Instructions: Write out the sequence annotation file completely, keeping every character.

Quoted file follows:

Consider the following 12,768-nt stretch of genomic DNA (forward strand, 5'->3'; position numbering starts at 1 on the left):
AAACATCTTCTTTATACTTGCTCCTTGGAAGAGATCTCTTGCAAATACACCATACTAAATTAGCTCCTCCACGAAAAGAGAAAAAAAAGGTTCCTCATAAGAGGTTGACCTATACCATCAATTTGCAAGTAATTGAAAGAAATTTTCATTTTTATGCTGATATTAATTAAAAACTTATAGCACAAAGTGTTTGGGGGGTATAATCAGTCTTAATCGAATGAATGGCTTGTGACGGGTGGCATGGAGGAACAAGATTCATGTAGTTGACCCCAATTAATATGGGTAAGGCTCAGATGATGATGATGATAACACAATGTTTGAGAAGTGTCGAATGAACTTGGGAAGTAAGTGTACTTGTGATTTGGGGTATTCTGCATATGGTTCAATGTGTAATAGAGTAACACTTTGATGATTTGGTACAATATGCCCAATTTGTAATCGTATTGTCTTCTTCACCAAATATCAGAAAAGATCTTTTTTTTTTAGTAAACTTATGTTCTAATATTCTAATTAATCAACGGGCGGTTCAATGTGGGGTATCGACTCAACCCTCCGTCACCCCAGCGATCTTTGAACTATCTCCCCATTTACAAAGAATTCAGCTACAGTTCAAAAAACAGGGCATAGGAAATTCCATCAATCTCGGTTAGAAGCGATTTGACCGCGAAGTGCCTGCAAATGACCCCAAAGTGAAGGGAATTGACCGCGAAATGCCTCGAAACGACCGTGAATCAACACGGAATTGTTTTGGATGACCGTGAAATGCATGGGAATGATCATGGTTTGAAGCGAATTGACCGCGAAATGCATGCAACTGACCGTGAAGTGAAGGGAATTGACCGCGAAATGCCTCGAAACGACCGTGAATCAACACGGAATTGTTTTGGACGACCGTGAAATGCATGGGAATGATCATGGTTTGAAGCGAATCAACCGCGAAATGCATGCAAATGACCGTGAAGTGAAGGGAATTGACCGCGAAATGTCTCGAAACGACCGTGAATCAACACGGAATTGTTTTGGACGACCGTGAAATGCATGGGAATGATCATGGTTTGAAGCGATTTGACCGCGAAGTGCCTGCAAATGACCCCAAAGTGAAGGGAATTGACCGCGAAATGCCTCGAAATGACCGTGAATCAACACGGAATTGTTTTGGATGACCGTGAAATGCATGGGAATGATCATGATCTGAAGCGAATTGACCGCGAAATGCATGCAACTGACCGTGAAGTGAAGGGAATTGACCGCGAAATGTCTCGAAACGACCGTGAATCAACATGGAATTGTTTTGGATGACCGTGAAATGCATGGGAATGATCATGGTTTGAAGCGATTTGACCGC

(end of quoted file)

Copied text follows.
Consider the following 12,768-nt stretch of genomic DNA (forward strand, 5'->3'; position numbering starts at 1 on the left):
AAACATCTTCTTTATACTTGCTCCTTGGAAGAGATCTCTTGCAAATACACCATACTAAATTAGCTCCTCCACGAAAAGAGAAAAAAAAGGTTCCTCATAAGAGGTTGACCTATACCATCAATTTGCAAGTAATTGAAAGAAATTTTCATTTTTATGCTGATATTAATTAAAAACTTATAGCACAAAGTGTTTGGGGGGTATAATCAGTCTTAATCGAATGAATGGCTTGTGACGGGTGGCATGGAGGAACAAGATTCATGTAGTTGACCCCAATTAATATGGGTAAGGCTCAGATGATGATGATGATAACACAATGTTTGAGAAGTGTCGAATGAACTTGGGAAGTAAGTGTACTTGTGATTTGGGGTATTCTGCATATGGTTCAATGTGTAATAGAGTAACACTTTGATGATTTGGTACAATATGCCCAATTTGTAATCGTATTGTCTTCTTCACCAAATATCAGAAAAGATCTTTTTTTTTTAGTAAACTTATGTTCTAATATTCTAATTAATCAACGGGCGGTTCAATGTGGGGTATCGACTCAACCCTCCGTCACCCCAGCGATCTTTGAACTATCTCCCCATTTACAAAGAATTCAGCTACAGTTCAAAAAACAGGGCATAGGAAATTCCATCAATCTCGGTTAGAAGCGATTTGACCGCGAAGTGCCTGCAAATGACCCCAAAGTGAAGGGAATTGACCGCGAAATGCCTCGAAACGACCGTGAATCAACACGGAATTGTTTTGGATGACCGTGAAATGCATGGGAATGATCATGGTTTGAAGCGAATTGACCGCGAAATGCATGCAACTGACCGTGAAGTGAAGGGAATTGACCGCGAAATGCCTCGAAACGACCGTGAATCAACACGGAATTGTTTTGGACGACCGTGAAATGCATGGGAATGATCATGGTTTGAAGCGAATCAACCGCGAAATGCATGCAAATGACCGTGAAGTGAAGGGAATTGACCGCGAAATGTCTCGAAACGACCGTGAATCAACACGGAATTGTTTTGGACGACCGTGAAATGCATGGGAATGATCATGGTTTGAAGCGATTTGACCGCGAAGTGCCTGCAAATGACCCCAAAGTGAAGGGAATTGACCGCGAAATGCCTCGAAATGACCGTGAATCAACACGGAATTGTTTTGGATGACCGTGAAATGCATGGGAATGATCATGATCTGAAGCGAATTGACCGCGAAATGCATGCAACTGACCGTGAAGTGAAGGGAATTGACCGCGAAATGTCTCGAAACGACCGTGAATCAACATGGAATTGTTTTGGATGACCGTGAAATGCATGGGAATGATCATGGTTTGAAGCGATTTGACCGC